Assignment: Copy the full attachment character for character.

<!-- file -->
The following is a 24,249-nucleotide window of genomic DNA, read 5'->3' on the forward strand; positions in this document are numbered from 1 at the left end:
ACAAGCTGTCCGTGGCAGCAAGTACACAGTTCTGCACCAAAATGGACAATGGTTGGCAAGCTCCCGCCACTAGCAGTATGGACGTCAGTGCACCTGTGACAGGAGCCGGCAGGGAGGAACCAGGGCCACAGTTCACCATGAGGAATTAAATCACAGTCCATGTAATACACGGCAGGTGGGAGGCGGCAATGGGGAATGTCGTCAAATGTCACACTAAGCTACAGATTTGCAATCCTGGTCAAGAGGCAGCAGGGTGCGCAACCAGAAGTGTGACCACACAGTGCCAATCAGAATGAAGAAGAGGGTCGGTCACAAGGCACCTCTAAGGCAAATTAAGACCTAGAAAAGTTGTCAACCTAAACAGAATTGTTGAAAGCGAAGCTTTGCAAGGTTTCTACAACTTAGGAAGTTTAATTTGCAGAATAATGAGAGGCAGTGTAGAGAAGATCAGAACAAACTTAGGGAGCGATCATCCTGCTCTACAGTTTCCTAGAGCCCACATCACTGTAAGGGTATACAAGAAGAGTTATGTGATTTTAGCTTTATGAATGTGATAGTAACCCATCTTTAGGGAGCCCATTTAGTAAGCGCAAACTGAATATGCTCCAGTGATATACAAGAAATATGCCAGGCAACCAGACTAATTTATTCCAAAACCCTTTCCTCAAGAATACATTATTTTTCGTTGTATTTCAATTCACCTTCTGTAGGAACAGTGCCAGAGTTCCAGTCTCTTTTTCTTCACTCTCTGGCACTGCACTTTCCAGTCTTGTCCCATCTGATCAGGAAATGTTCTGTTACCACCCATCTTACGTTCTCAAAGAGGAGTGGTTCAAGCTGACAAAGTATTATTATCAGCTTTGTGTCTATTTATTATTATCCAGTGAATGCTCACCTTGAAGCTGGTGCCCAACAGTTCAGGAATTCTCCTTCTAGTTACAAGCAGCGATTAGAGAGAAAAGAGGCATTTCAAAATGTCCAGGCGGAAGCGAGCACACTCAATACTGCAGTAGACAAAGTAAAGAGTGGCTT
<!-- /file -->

The following is a 24,249-nucleotide window of genomic DNA, read 5'->3' on the forward strand; positions in this document are numbered from 1 at the left end:
ACAAGCTGTCCGTGGCAGCAAGTACACAGTTCTGCACCAAAATGGACAATGGTTGGCAAGCTCCCGCCACTAGCAGTATGGACGTCAGTGCACCTGTGACAGGAGCCGGCAGGGAGGAACCAGGGCCACAGTTCACCATGAGGAATTAAATCACAGTCCATGTAATACACGGCAGGTGGGAGGCGGCAATGGGGAATGTCGTCAAATGTCACACTAAGCTACAGATTTGCAATCCTGGTCAAGAGGCAGCAGGGTGCGCAACCAGAAGTGTGACCACACAGTGCCAATCAGAATGAAGAAGAGGGTCGGTCACAAGGCACCTCTAAGGCAAATTAAGACCTAGAAAAGTTGTCAACCTAAACAGAATTGTTGAAAGCGAAGCTTTGCAAGGTTTCTACAACTTAGGAAGTTTAATTTGCAGAATAATGAGAGGCAGTGTAGAGAAGATCAGAACAAACTTAGGGAGCGATCATCCTGCTCTACAGTTTCCTAGAGCCCACATCACTGTAAGGGTATACAAGAAGAGTTATGTGATTTTAGCTTTATGAATGTGATAGTAACCCATCTTTAGGGAGCCCATTTAGTAAGCGCAAACTGAATATGCTCCAGTGATATACAAGAAATATGCCAGGCAACCAGACTAATTTATTCCAAAACCCTTTCCTCAAGAATACATTATTTTTCGTTGTATTTCAATTCACCTTCTGTAGGAACAGTGCCAGAGTTCCAGTCTCTTTTTCTTCACTCTCTGGCACTGCACTTTCCAGTCTTGTCCCATCTGATCAGGAAATGTTCTGTTACCACCCATCTTACGTTCTCAAAGAGGAGTGGTTCAAGCTGACAAAGTATTATTATCAGCTTTGTGTCTATTTATTATTATCCAGTGAATGCTCACCTTGAAGCTGGTGCCCAACAGTTCAGGAATTCTCCTTCTAGTTACAAGCAGCGATTAGAGAGAAAAGAGGCATTTCAAAATGTCCAGGCGGAAGCGAGCACACTCAATACTGCAGTAGACAAAGTAAAGAGTGGCTT